Rosendal Palace

The Palace Park

Explore the buildings at Rosendal that King Karl XIV Johan had built in the 19th century. Rosendal has signs detailing the history of the buildings, enabling visitors to take a self-guided walk all year round.

The year before King Karl XIV Johan was crowned, he purchased the rural property of Rosendal and had most of the buildings built through his own personal commitment in the 1820s.

His ambition was to promote Swedish craftsmanship and enterprise. The buildings were constructed with technical skill and artistic finesse, allowing the king to show both Swedes and the rest of Europe what could be achieved here in Sweden.

Follow the signs at Rosendal

You can now take a self-guided tour of Rosendal and read about the buildings: architect Fredrik Blom's prefabricated wooden houses, Rosendal Palace and its surrounding buildings, the enormous porphyry urn and the bridge – fitted with prefabricated modules – that enabled King Karl XIV Johan to ride to the military parades at Ladugårdsgärde.

The palace is open during the summer months. The park is ideal for walks and self-guided visits following the park's signage all year round.

Top image by Gomer Swahn/Royalpalaces.se

Porphyry urn in the garden on the waterfront side. Photo: Alexis Daflos/Royalpalaces.se

You can now take a self-guided tour of Rosendal and read about the buildings. Photo: Jan Wahlman/Royalpalaces.se

Rosendal Palace is open during the summer months. The park is ideal for walks and self-guided visits following the park's signage all year round. Photo: Jan Wahlman/Royalpalaces.se

Visit us

Advance bookings are recommended for larger groups. Rosendal Palace can be booked June–August.

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Discover more at Rosendal Palace

The palace remains largely unchanged since the time of King Karl Johan and King Oskar, making Rosendal Palace a unique record of the Euro...

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Explore the buildings at Rosendal that King Karl XIV Johan had built in the 19th century. Rosendal has signs detailing the history of the...

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Rosendal Palace was built on southern Djurgården in 1823-27 for King Karl XIV Johan. Fredrik Blom, one of the leading architects of the d...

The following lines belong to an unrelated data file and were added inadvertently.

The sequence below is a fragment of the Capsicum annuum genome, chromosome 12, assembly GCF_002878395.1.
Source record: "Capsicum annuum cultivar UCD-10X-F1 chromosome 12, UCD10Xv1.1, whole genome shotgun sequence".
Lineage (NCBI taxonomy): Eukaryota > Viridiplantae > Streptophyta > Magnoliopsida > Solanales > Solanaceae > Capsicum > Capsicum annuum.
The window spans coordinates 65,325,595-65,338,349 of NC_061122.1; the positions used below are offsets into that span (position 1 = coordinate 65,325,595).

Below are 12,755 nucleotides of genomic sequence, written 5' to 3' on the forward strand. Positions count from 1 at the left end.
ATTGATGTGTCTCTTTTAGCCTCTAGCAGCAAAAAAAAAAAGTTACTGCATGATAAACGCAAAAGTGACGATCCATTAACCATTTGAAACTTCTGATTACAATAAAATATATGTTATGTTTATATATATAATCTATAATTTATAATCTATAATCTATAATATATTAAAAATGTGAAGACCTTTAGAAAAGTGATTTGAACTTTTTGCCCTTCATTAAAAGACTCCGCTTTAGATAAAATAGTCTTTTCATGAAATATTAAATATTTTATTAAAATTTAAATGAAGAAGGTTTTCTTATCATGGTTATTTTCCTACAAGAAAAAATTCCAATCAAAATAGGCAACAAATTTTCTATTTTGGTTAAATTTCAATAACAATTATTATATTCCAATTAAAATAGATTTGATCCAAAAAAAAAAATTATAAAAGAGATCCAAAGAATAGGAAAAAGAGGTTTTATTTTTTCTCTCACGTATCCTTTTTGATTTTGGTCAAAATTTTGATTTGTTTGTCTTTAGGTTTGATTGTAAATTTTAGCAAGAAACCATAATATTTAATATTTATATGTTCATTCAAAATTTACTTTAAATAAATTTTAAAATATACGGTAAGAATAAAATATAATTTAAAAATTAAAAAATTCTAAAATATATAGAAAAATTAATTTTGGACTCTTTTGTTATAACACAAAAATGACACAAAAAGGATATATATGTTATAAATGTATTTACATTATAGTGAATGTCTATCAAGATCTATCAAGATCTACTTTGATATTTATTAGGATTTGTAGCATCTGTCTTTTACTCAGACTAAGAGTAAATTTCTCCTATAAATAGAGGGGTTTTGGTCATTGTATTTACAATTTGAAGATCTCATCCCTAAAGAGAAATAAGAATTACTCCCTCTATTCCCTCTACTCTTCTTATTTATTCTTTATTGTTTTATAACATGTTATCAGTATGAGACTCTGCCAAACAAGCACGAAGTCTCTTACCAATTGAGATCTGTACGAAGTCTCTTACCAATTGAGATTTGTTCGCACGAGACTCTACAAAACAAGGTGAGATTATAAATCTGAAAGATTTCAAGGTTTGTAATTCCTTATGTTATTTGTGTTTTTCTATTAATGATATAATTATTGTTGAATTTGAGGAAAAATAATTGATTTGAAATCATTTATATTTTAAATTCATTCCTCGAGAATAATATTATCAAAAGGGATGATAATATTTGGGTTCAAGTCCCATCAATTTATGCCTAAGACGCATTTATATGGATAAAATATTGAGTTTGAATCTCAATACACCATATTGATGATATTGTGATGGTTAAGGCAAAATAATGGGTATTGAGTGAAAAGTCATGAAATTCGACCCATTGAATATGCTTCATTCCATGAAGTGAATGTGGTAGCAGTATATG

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In 1996 King Carl XVI Gustaf officially opened Sweden's first National City Park, comprising Ulriksdal, Haga, Brunnsviken and Djurgården.

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Articles and movies

A Royal family keeping up with the time. '200 years of Swedish History with the Bernadotte Dynasty' is a story told by Dick Harrison, Pro...

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FAQ

  • Is it possible to take wedding photos in the palace parks?

    It is permitted to take wedding photos for private use in our palace parks. Please respect the following: it is not permitted to set up bulky photography equipment and/or props, to cordon off or drive vehicles onto our park areas or in any other way disturb other park visitors.
    Please note the special stipulations for photography in our Image and Media Gallery.

  • Can I pre-book a ticket for the general palace tours?

    Tickets can be purchased on the same day at any of our ticket offices; no advance purchase available.

  • Are there any storage lockers at the royal palaces?

    The Royal Palace of Stockholm: There are a few storage lockers available at Tickets & Information and in the Tre Kronor Museum. However, we would recommend not bringing any large bags with you. The other royal palaces and visitor attractions: No storage lockers available.

  • Can I take my bag into the royal palaces?

    Small bags are permitted at our visitor attractions. Rucksacks should be carried in your hand or on your front. Do not leave any bags unattended. Bags and cases with wheels are not permitted.

  • Can I take a pushchair into the royal palaces?

    Pushchairs are not permitted indoors.

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